Karen’s parents, Sherman Paul and Katherine Lowry, were married on the porch of that house in 1942, and Karen was brought to live there immediately after her birth in 1944. Before her first birthday, she experienced her first fire on the bluff below. Tucked safely on the couch within her mother’s reach for a quick exit should the fire crest the brow, Karen slept “like a baby” while her father, with a “trickle of water” from their well and an army blanket, and her mother, with a rake, frantically beat out sparks. There were more fires over the years, which Karen remembers vividly.
“Fires used to be so tragic on the mountain. Houses burned down around us. There was no hope of putting them out. We could only help people carry the furniture out,” she said. (These experiences led her father to help create a water system for the mountain and establish Walden Ridge Emergency Services.) But Karen’s prodigious memory overflows with happy memories made in the house, too, including her marriage to Charlie Stone in 1969, her daughter Kristina’s wedding reception in 1999, and her son Paul’s rehearsal dinner in 2001.
Childhood was idyllic for Karen. A leap year baby, she delights in telling everyone she just turned 19 and watching them silently multiply. But she wasn’t cheated out of birthday parties: she had two each year - one for girls, one for boys - on Feb 28 and March 1. She rode horses all over the mountain, with her friend Ruth Smith Irvin and others, and often rode in the horse ring on the McCoy Farm. That may have been the genesis of her love of the place. “I’m fanatic about McCoy,” she says. By her own admission, Karen is fanatic about a lot of things. A self-described “historian and busy-body,” Karen will tell you, “I have the pointiest nose. It’s always in everybody else’s business.”
Her love of history was instilled by her parents and grandparents. Their ancestors came from England, Ireland, and Wales and included Mayflower passenger Priscilla Mullins Alden; John Paul, who added Jones to his name later; and Thomas Stone, one of the signatories of the Declaration of Independence. The family stories extolled the virtues of hard work, dependability, and adventure, and Karen absorbed them all, while also learning to discern history from folklore, which she studied in college. “I love story-telling, so I’m sensitive to the fact that the themes have continued since before people could write … the details just get changed around.”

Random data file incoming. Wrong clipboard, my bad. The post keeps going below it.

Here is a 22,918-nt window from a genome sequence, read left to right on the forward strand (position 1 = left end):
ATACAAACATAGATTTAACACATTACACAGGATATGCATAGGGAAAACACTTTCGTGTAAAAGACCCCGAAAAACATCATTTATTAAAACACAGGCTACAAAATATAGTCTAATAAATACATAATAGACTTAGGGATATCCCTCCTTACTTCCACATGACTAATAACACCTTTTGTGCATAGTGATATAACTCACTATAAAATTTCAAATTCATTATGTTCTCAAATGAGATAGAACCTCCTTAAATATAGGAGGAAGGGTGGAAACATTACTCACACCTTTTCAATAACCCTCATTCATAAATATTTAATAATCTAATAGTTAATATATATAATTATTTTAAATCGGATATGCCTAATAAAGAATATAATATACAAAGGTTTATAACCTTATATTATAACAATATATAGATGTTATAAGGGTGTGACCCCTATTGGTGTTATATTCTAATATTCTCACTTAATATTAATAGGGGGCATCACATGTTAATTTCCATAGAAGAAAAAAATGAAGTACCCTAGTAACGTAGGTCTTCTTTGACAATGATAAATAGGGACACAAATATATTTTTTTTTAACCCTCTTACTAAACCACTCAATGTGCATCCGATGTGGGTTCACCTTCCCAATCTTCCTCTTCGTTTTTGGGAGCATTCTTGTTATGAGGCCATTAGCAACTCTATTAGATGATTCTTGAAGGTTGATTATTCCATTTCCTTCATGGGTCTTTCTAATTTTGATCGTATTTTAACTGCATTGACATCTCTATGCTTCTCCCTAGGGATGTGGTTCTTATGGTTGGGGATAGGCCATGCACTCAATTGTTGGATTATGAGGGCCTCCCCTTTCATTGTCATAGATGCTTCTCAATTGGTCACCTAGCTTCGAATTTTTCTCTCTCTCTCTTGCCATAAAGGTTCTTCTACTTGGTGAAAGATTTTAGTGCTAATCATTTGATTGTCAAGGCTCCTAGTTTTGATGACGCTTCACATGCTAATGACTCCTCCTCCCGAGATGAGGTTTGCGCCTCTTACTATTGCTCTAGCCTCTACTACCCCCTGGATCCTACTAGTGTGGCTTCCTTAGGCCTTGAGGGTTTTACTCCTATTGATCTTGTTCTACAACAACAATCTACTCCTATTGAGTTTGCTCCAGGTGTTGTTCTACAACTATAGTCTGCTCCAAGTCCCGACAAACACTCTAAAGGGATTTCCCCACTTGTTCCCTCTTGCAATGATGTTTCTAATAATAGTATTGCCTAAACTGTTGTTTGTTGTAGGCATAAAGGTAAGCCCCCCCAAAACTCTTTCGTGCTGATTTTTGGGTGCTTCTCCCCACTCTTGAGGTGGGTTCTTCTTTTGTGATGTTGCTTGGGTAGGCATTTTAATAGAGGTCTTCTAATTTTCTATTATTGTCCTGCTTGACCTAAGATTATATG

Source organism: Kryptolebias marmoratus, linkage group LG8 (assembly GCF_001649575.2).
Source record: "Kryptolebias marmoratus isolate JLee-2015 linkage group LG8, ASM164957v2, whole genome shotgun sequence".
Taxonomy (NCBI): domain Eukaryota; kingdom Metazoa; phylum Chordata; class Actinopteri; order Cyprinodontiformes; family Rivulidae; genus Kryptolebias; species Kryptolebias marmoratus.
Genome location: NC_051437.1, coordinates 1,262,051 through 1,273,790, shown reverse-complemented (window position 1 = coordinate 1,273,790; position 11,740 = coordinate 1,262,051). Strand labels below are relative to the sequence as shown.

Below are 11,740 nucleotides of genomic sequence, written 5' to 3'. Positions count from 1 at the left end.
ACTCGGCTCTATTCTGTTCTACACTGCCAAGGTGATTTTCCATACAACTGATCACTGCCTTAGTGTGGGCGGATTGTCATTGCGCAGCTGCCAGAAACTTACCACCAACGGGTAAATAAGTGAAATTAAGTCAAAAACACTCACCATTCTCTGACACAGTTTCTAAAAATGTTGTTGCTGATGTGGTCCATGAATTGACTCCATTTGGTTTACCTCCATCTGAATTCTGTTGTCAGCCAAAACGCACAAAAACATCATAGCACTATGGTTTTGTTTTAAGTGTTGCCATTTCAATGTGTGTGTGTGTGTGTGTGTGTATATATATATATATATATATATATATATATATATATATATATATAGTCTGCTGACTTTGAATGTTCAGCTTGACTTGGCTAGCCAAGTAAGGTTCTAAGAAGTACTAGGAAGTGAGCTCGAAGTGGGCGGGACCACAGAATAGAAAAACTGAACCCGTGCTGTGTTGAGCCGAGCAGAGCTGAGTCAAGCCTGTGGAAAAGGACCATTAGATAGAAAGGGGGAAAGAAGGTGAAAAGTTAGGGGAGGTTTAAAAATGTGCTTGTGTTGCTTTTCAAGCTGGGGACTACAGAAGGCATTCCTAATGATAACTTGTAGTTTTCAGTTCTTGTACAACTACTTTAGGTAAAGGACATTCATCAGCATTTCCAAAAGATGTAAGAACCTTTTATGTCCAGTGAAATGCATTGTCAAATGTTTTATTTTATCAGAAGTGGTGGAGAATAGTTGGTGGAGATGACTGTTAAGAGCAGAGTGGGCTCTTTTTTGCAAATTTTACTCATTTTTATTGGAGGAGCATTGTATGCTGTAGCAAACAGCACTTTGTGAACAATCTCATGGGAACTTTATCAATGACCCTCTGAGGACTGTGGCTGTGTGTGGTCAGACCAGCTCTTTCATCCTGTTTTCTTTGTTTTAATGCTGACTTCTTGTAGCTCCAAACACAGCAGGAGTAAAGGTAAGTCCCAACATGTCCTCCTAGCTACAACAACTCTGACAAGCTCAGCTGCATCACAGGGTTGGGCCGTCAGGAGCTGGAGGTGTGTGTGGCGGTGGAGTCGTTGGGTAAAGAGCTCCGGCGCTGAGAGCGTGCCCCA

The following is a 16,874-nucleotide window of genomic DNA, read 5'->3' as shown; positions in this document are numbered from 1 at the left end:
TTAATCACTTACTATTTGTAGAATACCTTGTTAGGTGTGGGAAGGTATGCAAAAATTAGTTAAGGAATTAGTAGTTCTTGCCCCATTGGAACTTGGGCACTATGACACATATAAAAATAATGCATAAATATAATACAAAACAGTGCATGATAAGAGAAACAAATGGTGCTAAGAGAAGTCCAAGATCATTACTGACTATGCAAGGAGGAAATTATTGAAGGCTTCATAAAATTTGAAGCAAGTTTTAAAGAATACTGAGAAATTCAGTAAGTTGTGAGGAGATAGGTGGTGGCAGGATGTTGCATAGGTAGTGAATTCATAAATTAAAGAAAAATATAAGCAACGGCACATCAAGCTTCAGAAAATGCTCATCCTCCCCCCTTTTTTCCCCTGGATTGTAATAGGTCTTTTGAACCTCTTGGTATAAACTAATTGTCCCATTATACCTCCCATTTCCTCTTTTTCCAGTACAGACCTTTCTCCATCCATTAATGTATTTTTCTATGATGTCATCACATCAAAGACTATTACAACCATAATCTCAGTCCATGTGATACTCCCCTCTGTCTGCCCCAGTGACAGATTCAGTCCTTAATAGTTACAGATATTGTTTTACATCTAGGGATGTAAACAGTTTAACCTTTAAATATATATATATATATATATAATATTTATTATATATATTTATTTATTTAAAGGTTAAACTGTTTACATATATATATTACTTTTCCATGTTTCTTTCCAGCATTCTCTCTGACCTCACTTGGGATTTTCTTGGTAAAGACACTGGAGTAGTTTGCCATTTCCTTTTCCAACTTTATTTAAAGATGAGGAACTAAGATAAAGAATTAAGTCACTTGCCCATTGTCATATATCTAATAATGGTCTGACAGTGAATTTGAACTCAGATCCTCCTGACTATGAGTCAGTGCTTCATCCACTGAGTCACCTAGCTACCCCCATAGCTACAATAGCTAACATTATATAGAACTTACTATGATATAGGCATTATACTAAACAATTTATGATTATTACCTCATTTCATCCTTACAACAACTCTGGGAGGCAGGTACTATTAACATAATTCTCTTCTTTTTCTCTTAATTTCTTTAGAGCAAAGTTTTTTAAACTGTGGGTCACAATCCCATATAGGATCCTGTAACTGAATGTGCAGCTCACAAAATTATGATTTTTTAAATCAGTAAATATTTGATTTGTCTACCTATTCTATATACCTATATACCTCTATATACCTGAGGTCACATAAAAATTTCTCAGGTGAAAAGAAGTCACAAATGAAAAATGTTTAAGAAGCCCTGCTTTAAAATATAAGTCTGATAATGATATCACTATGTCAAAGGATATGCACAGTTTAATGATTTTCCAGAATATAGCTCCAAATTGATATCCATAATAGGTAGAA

She also loved the words themselves. Her schoolbooks, from Margaret Wilson Elementary through Girls Preparatory School (where she attended on a Coca-Cola Co. scholarship) are full of notations and definitions, and she still has a collection of dictionaries. Both family and school emphasized the classics and she haunted the public library. It seems almost inevitable that she would one day become a publisher.
Her love of horses and language led her to attend the University of Kentucky (“all those beautiful horse farms”) where she double majored in French and Spanish, and spent a summer working in the Paris department store Au Printemps as an interpreter and personal shopper. With her major courses, plus classes in German and Italian, non-verbal gestures, and a lot of creativity, she could deduce what was needed. “My pride and joy was the person who came in who spoke Russian and I helped her. That was amazing, because I’d only studied the most elementary Russian.” Years later, Karen, along with husband Charlie and their 11-year-old son Andy, was Chattanooga’s Ambassador of Good Will to Argentina with the Experiment in International Living. They lived with families in each of three cities; Karen interpreted, Andy created a unit for fifth graders for the Kentucky schools, and Charlie photographed the Inca Trail. Afterwards, she gave nearly 200 speeches about her experiences “to pay Chattanooga back for the sponsorship.”
Karen had met Charlie Stone, a professional photographer, in Kentucky. “We married on a Saturday,” said Karen, “and Monday, went to his office to check the mail. His secretary said, ‘Sit right down here, honey. Your husband can’t afford a secretary and a wife, too. You’ve got ’til 5 p.m. to learn how to run the books … I’ll be gone for two weeks. You can call me after that if you need to.’ It was the greatest thing anybody ever did for us because we started working together the second day of our marriage and haven’t stopped for 50 years.”